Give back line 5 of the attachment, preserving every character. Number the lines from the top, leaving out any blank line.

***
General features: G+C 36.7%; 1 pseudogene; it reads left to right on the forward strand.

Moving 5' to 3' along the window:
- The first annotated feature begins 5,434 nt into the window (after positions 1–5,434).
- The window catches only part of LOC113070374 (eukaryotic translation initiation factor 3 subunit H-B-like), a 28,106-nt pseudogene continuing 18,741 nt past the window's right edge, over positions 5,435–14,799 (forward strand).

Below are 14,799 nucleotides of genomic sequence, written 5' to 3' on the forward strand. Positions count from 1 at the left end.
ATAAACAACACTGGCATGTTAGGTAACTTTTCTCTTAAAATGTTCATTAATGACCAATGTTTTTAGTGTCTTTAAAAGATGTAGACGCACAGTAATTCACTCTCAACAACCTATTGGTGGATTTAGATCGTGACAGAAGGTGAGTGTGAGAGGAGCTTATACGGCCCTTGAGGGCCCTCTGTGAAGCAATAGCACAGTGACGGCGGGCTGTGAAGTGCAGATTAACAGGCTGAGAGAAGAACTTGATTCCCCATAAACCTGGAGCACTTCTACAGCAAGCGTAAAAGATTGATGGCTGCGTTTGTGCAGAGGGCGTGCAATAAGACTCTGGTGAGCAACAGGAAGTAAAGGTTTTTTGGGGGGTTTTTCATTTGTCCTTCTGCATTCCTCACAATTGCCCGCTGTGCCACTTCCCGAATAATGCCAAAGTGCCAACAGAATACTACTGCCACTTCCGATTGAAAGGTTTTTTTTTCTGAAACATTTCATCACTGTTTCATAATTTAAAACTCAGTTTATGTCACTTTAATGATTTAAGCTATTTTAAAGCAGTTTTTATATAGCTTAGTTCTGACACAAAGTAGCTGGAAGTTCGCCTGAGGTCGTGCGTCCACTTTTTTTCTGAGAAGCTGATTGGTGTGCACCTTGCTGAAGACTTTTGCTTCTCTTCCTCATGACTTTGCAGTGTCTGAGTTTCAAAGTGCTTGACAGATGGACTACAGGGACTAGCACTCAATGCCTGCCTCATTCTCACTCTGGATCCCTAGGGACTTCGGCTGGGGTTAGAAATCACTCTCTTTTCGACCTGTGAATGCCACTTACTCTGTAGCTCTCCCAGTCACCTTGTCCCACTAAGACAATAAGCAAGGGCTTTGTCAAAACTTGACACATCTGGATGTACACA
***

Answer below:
Below are 14,799 nucleotides of genomic sequence, written 5' to 3' on the forward strand. Positions count from 1 at the left end.